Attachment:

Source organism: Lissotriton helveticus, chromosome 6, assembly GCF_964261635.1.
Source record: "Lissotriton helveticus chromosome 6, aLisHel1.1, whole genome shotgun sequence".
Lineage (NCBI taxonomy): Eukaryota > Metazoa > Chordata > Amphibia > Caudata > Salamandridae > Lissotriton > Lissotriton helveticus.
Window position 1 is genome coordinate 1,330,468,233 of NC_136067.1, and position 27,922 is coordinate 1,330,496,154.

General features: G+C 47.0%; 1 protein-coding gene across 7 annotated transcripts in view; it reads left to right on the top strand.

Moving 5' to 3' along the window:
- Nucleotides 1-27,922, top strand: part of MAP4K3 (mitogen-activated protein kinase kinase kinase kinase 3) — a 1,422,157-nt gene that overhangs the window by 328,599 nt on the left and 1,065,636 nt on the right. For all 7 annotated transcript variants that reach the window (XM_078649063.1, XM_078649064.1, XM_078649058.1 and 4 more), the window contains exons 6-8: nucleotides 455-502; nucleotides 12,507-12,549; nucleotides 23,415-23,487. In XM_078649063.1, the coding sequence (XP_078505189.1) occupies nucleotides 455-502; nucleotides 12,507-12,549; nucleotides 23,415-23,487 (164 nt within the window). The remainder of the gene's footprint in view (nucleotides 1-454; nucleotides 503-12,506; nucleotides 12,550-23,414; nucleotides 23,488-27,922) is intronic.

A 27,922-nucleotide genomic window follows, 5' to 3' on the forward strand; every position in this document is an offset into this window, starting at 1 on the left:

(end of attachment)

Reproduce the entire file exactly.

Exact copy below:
Source organism: Lissotriton helveticus, chromosome 6, assembly GCF_964261635.1.
Source record: "Lissotriton helveticus chromosome 6, aLisHel1.1, whole genome shotgun sequence".
Lineage (NCBI taxonomy): Eukaryota > Metazoa > Chordata > Amphibia > Caudata > Salamandridae > Lissotriton > Lissotriton helveticus.
Window position 1 is genome coordinate 1,330,468,233 of NC_136067.1, and position 27,922 is coordinate 1,330,496,154.

General features: G+C 47.0%; 1 protein-coding gene across 7 annotated transcripts in view; it reads left to right on the top strand.

Moving 5' to 3' along the window:
- Nucleotides 1-27,922, top strand: part of MAP4K3 (mitogen-activated protein kinase kinase kinase kinase 3) — a 1,422,157-nt gene that overhangs the window by 328,599 nt on the left and 1,065,636 nt on the right. For all 7 annotated transcript variants that reach the window (XM_078649063.1, XM_078649064.1, XM_078649058.1 and 4 more), the window contains exons 6-8: nucleotides 455-502; nucleotides 12,507-12,549; nucleotides 23,415-23,487. In XM_078649063.1, the coding sequence (XP_078505189.1) occupies nucleotides 455-502; nucleotides 12,507-12,549; nucleotides 23,415-23,487 (164 nt within the window). The remainder of the gene's footprint in view (nucleotides 1-454; nucleotides 503-12,506; nucleotides 12,550-23,414; nucleotides 23,488-27,922) is intronic.

A 27,922-nucleotide genomic window follows, 5' to 3' on the forward strand; every position in this document is an offset into this window, starting at 1 on the left: